Viktor Wynd, Ingalls & Associates, Miami, May 27th - July 2 2005.
Looking for meaning in history is like looking for patterns in clouds - J.Gray
The work shows a fascination with the ways narratives are structured, both in the sense of oral fictions, such as in The Brothers Grimm or the Arabian Nights, where a handful of events need to be strung together in a certain form, but how they are strung varies and is of a lesser importance than the story and with literary stylists like Sterne, Fielding, Michado de Assis, Pessoa, B.S.Johnson, Calvino and many others, where it is often the how, rather than the what, that is uppermost. Within this fascination with the narrative structure there is an attempt to examine themes of perception and truth, the point at which a meaning is expressed, the gap between the intention of the meaning and the interpretation, the corners that meaning escape into, or the cracks through which meaning is lost. The work is evidently influenced (almost to the point of obsession) by the art of the early Islamic era, specifically calligraphic and architectural such as the Mosque at Samara or the Walls of the Palace of Mschetta (presently in Berlin), with the idea of coming closer to the divine through forms, together with an awareness of the drawings of Henri Michaux and the buildings of Daniel Libeskind. The work is also heavily tinged with a Neo-Dadaistic/nihilistic tendency to despair and a sense of the pointlessness of things, combining an Artaudian howl of misery with a Beckettian awareness of the absurd.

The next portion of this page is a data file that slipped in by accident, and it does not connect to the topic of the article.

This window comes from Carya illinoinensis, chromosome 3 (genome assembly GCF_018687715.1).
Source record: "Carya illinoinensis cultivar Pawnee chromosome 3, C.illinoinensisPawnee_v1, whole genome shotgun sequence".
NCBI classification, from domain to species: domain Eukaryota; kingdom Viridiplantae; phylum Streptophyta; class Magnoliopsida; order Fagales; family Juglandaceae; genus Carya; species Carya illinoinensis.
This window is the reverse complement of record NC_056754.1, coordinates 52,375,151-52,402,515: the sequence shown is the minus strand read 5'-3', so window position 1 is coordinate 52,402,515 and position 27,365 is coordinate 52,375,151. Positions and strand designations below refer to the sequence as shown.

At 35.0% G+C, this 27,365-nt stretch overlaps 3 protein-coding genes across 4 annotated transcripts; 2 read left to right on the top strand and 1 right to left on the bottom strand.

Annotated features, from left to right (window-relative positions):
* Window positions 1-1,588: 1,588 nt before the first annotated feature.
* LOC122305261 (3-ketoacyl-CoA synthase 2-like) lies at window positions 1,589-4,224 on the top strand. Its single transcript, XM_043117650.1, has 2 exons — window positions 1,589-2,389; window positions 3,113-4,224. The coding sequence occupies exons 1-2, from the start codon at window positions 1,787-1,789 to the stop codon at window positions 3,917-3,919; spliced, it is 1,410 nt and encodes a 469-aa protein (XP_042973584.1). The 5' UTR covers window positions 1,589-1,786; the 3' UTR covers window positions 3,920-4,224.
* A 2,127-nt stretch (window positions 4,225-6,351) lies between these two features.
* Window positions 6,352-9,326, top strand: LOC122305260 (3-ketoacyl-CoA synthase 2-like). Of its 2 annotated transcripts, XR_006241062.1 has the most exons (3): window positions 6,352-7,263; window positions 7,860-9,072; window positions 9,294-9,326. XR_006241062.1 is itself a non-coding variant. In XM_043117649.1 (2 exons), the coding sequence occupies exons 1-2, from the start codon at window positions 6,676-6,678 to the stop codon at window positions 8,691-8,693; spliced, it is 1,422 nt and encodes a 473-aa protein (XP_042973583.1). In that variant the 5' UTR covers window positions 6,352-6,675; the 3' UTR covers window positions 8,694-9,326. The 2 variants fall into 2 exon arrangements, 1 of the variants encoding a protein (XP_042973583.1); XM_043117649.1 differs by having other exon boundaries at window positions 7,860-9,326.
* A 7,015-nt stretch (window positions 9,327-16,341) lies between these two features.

There is an almost nightmarish quality to much of the work, in the uncompromising lack of any cohesive ordered composition with only occasional hints as to what might be there, there is a sense of a world lacking in space, or more specifically lacking any way of perceiving space and one's own relationship to it. Hovering above the space is a pared down version of the bedroom which Wynd fled one night, sleepwalking, only to awaken in the bathroom after fainting and smashing his head open on the sink, and left trembling on the floor, unable to emerge for fear of being engulfed by the world outside. To this end the work in the show is elusive and often seemingly empty, combining, in the small gallery, the pointless obsessiveness of "15 hours of complete and utter boredom" a large, and virtually invisible drawing, made up of tiny lines scratched onto the paper with a sharp point and the whimsical nature of "love in the woods" where sticks cascade off the ceiling collapsing and disintegrating onto a large flat painting resembling the forest floor, where dirt, sticks and sand combine with other debris and human detritus in what superficially appears to be an abstract composition, but which under closer examination reveals a pair of stick figures, made of sticks, copulating, watched from the wall by a ball of dancing figures made out of dried orange and banana peel whilst listening to two competing sound pieces presenting excerpts from the Brothers Grimm and the Arabian Nights. Meanwhile in the main gallery an anti-narrative is promised, but never seems to emerge, as a set of five suites of disintegrating drawings marches around the walls, accompanied by an extract from the notes, trying, but never succeeding, to tell a story, like the saloon bar bore, or indeed Tristram Shandy, one feels that the story is never told, and indeed one gets lost as the story stops and changes and diverts. One gets the feeling that it isn't the story that's important but the sense and the soul behind it, an empty soul, examined in "Abyss, a video trilogy," presenting three moments of nothingness, inertia and self destructive indecision.